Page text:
The Amazon basin is the largest tropical rainforest in the world, covering a size approximately equal to the lower 48 United States. 6-8 million square kilometers of forest house approximately 10% of the world’s biodiversity and 15% of its freshwater. These “lungs of the world” provide ecological services for the planet, but also a source of livelihood for hundred of indigenous groups and forest dependent peoples. Brazil is home to approximately 65% of the Amazon basin (see side graphic).
The forests of the Amazon basin have been used for food and resources for thousands of years by native peoples; products such as rubber, palm fruits, and Brazil nuts, as well as countless medicines have been derived from the forest. In the last centuries, rubber harvest and timber extraction of valuable woods such as mahogany and Spanish cedar penetrated remote areas of the Amazon forest, often via waterways such as the Amazon and Xingu. Beginning in the 1907’s and 80’s, deforestation exploded as highways such as the Trans-Amazonas in Para and the soy highway (BR-163) in Mato Grosso opened up new land to permanent settlement. Since 1970 an estimated 700,000 square kilometers, or 20% of Brazil’s Amazon forest has been cleared. Deforestation levels reached 20,000 square kilometers per year for much of 1980-2005, an area almost the size of Belgium. Cattle ranching and soy plantations are the dominant drivers of deforestation in the Amazon, much of it concentrated in massive landholdings of thousands of acres. Expansion of the road network through the Amazon basin, especially in the southwest Brazil – Peru – Bolivia region continue to threaten Amazon forests. New threats emerge from palm oil plantations, mining, and hydropower development. Moreover, scientists estimate that a similar extent of forest is threatened by degradation from climate change, drought, and unsustainable selective logging practices.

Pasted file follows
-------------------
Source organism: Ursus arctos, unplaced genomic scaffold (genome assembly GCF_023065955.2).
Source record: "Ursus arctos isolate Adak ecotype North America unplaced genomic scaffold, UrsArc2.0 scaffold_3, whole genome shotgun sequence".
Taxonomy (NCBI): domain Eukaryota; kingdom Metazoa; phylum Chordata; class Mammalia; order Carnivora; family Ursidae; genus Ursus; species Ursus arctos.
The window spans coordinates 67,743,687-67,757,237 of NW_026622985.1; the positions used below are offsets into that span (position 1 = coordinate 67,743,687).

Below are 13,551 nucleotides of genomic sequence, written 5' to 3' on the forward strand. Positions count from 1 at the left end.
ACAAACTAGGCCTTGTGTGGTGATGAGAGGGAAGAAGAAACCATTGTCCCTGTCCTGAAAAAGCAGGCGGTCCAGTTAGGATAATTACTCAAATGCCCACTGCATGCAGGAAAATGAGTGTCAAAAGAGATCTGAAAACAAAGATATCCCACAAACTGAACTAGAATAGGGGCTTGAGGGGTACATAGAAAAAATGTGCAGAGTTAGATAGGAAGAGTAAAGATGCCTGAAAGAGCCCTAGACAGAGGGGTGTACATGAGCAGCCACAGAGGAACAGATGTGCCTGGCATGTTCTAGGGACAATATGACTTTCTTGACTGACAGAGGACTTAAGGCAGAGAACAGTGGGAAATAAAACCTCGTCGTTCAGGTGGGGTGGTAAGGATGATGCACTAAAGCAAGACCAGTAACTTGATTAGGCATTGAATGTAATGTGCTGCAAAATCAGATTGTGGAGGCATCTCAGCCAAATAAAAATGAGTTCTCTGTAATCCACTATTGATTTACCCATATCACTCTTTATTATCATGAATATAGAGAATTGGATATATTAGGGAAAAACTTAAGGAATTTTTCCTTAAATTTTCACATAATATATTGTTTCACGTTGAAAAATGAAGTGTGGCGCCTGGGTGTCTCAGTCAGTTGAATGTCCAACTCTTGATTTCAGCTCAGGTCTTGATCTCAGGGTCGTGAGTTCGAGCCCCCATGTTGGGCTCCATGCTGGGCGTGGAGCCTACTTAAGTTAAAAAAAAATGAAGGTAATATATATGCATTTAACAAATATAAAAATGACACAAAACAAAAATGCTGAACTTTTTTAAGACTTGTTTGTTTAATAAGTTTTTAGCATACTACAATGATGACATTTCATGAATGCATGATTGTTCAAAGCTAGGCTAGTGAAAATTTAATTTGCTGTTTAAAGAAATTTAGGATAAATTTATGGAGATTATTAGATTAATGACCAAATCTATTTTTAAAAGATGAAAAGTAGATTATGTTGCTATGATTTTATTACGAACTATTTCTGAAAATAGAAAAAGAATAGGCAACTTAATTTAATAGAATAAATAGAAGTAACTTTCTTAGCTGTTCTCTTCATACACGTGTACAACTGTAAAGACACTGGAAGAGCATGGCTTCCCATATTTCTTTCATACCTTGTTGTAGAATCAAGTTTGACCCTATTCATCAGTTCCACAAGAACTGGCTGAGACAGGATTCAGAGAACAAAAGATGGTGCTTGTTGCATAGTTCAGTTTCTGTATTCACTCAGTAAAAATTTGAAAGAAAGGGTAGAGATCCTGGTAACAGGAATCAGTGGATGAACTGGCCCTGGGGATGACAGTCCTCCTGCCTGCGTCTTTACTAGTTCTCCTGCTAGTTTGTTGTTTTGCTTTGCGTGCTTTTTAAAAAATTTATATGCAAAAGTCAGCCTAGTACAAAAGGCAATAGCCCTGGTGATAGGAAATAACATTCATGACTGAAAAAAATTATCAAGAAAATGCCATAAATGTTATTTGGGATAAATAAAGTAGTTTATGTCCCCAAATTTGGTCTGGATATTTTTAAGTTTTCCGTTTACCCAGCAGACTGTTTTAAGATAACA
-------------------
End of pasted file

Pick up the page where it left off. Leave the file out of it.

Despite the numerous deforestation threats facing the forest, deforestation in the Amazon basin has declined since 2005, and the region as a whole still boasts some of the most intact and healthy tropical forests in the world. Brazil has been commended for great advances in environmental policy, forest monitoring, and protected area management. Conservationists seek to continue these advances with REDD+ and other environmental incentive programs, deforestation free supply chains of major commodities, and land tenure reform. At the same time, indigenous reserves, forest restoration, timber legality and forest certification, and marketing of non-timber forest products remain important conservation tools. Explore these pages to learn more about the Amazon basin forests: ecology and habitat types, forest management, land use, governance, and conservation programs.